Fans prefer winning first and foremost, of course. Since two  teams play, each game features a winner and a loser. There are relatively speaking fewer sports purist who appreciate moving without the basketball, boxing out for rebounds, and free throw shooting as there are fans who want to be entertained, preferably with winning basketball. (The way to guarantee high attendance, I suppose, is for basketball officials to do everything they can to assure that the home team wins.) Teams that neither win nor play an entertaining style draw what Madison TV sports anchor Jay Wilson used to call the “Faithful 5,000” — the four-digit attendance numbers for UW basketball games in the 1980s.

The National Football League figured this out when it changed rules to promote passing in 1978, and then several times thereafter. The Packers’ 2011 regular season was a microcosm of what the NFL wants to see, and apparently what fans want to see given NFL TV ratings. The more-points-are-better approach has filtered down into college football as well, as demonstrated by the past two UW seasons.

As recently as the late 1970s, the three-point shot was a goofy idea from the late American Basketball Association. As recently as the early 1980s, shot clocks were something found only in the National Basketball Association. (For one season in the 1980s, the National Collegiate Athletic Association allowed conferences to set their own shot-clock and three-point-shot rules, which was bizarre to watch to say the least.)

The 45-second shot clock and the 20-foot three-point-shot were instituted to promote more scoring, or so the NCAA thought. The irony is that the season with the highest per-game scoring average, 77.2 points per game per team, was in 1972, when college basketball had neither three-point shots nor shot clocks. In contrast, teams have not exceeded even 70 points per game in the past eight seasons. That shows that teams eventually adjust to the new set of rules.

It also makes those who watch more than a few games a year wonder what has happened to basic basketball skills. The theory of the three is that a team that hits a third of its three-point shots will have the same offensive output as a team that hits half of its shots inside the arc. A team that did nothing but shoot threes and went for fast-break layups would theoretically combine the shot with the biggest bang for the buck with the highest-percentage shot. (Teams that drive to the basket go to the free throw line more often.) The irony of the three-point shot is that it has led to fewer mid-range shots — 10 to 15 feet or so. The bigger irony is that the three-point shot and the shot clock has not led to more offense.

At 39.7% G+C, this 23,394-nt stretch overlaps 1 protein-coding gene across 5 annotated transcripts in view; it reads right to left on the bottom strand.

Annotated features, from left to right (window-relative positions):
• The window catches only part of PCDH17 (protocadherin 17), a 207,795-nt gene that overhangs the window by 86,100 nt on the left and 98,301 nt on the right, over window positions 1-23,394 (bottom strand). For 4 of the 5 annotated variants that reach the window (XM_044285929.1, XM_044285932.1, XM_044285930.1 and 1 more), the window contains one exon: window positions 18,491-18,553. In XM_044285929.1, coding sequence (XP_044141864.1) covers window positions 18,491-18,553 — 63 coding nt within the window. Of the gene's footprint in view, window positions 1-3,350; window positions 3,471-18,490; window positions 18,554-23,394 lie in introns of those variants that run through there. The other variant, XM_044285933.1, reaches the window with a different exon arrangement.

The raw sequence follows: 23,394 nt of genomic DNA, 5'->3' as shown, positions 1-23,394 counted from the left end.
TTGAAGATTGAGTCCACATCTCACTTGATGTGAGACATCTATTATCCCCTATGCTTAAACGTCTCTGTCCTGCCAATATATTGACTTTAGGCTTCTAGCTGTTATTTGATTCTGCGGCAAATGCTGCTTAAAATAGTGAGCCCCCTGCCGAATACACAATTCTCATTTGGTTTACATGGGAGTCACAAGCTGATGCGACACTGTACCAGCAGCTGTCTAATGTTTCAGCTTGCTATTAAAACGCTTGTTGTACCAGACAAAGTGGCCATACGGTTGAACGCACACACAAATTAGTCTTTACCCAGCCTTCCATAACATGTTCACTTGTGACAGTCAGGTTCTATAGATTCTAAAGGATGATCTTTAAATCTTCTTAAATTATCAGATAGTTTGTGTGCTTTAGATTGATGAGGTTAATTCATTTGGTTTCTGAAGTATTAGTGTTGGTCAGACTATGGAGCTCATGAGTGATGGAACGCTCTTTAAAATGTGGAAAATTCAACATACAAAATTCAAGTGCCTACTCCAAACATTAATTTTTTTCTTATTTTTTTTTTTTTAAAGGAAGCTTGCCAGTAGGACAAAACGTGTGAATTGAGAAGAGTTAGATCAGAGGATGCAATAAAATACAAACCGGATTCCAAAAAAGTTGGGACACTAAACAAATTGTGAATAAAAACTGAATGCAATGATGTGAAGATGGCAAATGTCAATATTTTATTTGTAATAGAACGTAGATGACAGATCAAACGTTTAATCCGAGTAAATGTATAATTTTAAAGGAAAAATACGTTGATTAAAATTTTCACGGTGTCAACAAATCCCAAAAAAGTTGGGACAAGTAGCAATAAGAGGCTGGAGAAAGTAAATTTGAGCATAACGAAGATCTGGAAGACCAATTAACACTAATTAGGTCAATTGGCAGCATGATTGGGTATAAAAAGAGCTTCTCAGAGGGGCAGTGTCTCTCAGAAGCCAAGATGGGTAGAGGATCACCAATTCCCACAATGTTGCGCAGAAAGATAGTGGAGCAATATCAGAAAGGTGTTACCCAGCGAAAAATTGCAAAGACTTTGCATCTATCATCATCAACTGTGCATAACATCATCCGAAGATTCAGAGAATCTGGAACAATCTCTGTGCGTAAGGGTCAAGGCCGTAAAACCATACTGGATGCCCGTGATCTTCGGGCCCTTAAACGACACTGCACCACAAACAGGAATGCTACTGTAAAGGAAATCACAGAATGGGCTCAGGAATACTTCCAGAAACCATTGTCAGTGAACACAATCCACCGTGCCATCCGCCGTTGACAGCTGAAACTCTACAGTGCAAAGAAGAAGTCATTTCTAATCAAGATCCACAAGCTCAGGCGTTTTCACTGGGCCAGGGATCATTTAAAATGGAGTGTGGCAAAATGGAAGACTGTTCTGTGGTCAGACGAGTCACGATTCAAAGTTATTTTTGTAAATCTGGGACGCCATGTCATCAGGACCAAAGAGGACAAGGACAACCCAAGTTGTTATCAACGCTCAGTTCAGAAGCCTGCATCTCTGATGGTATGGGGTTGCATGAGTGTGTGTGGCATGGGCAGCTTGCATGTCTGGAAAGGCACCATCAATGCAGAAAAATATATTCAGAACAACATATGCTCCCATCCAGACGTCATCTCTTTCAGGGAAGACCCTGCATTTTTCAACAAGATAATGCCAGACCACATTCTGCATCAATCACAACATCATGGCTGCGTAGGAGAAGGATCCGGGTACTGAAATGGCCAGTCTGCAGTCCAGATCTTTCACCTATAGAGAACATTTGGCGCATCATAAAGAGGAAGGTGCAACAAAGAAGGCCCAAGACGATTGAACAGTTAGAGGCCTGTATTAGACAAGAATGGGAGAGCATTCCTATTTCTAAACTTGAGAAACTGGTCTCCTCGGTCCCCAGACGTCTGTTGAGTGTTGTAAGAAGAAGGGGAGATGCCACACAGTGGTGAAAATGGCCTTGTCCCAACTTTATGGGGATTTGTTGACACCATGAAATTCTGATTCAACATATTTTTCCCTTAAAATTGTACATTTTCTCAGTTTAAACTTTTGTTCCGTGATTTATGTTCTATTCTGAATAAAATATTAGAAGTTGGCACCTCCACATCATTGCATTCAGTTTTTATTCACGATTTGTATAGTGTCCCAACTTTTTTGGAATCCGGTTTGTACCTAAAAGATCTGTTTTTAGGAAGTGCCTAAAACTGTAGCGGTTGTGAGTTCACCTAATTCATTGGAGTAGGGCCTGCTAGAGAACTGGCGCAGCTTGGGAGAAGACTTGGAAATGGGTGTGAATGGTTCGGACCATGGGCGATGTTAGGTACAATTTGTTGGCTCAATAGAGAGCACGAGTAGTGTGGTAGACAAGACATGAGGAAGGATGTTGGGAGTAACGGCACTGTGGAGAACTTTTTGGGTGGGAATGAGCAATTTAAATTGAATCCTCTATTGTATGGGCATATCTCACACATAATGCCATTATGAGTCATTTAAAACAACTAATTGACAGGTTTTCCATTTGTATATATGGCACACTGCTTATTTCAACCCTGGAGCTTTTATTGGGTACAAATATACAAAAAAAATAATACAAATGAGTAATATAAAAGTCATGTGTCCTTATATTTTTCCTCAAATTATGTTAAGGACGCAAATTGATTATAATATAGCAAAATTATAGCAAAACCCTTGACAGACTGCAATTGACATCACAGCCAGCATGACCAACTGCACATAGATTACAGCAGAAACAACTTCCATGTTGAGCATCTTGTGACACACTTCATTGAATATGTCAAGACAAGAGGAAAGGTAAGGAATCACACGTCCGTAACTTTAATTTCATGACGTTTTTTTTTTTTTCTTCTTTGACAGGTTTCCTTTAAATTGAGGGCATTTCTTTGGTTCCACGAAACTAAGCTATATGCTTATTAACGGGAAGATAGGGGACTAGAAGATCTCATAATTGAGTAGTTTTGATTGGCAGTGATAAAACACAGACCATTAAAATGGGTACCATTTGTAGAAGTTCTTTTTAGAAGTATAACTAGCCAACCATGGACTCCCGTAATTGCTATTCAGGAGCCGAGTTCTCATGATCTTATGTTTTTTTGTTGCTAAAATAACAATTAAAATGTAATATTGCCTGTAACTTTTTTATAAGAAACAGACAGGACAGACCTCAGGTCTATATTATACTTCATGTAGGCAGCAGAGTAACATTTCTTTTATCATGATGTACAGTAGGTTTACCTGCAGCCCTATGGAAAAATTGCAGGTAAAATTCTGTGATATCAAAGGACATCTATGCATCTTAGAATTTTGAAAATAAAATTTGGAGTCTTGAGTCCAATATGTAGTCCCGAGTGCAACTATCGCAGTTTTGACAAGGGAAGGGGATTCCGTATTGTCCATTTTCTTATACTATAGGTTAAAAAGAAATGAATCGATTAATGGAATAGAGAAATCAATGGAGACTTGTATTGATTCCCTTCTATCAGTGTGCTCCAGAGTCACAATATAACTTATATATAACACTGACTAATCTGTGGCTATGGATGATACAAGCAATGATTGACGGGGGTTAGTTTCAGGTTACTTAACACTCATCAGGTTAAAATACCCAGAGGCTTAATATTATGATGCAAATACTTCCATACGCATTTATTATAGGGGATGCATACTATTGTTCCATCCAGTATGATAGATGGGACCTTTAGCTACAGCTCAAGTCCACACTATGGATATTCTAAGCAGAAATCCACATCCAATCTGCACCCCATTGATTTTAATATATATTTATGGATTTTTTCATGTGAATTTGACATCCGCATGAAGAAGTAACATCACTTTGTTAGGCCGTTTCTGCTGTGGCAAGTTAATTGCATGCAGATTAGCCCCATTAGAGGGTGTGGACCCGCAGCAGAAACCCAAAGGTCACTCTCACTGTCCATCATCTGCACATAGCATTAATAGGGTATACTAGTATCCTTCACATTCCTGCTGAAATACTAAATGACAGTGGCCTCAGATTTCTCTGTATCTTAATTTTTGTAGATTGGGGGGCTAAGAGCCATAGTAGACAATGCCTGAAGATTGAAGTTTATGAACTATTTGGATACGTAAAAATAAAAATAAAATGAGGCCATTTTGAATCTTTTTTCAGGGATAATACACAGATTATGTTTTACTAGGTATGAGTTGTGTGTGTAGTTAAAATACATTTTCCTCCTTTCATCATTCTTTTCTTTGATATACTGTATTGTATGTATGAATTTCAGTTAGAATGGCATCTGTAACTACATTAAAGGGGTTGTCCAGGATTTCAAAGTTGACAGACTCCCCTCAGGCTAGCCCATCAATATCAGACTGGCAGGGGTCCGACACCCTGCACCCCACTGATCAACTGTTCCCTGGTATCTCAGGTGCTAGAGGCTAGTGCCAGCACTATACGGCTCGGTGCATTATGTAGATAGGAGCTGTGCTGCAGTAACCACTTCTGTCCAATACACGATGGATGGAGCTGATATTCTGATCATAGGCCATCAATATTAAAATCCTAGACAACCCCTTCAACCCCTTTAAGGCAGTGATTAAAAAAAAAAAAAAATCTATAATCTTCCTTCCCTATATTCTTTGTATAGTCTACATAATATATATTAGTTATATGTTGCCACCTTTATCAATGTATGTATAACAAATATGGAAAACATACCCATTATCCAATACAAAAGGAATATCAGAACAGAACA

Cohen reports that the NCAA basketball rules committee is considering further tinkering with the rules: “Notre Dame coach Mike Brey, the committee’s chairman until this year, said there’s been discussion of experimenting with a wider lane and shorter shot clock.”

One way to increase scoring would be for referees to actually call the game as its creators intended. All you need do is look at a tape from the 1980s or earlier to see the difference in what contact is now allowed. Michigan State is famous for using football pads to beat on its players during practice. Basketball isn’t supposed to be a contact sport, but watch what happens under the basket, and you’ll see that Big Ten games are more like football — or, in the case of the Spartans, muggings — than basketball.

Calling the game as its creators intended would lead to sharply higher foul counts and much longer games, at least at first. It wouldn’t necessarily lead to much more scoring given the continuing free throw shooting slide. But eventually coaches and players would adjust, and the game would be played as it was intended to be played.

The Big Ten’s slowness of pace  may help explain why the Big Ten hasn’t been successful in the NCAA tournament for several years. The Atlantic Coast Conference actually plays basketball. No one would consider Duke or North Carolina to be run-at-all-costs no-defense teams, and yet games involving the Blue Devils and Tar Heels actually approximate the way basketball is supposed to be played. Speed usually overcomes brute force.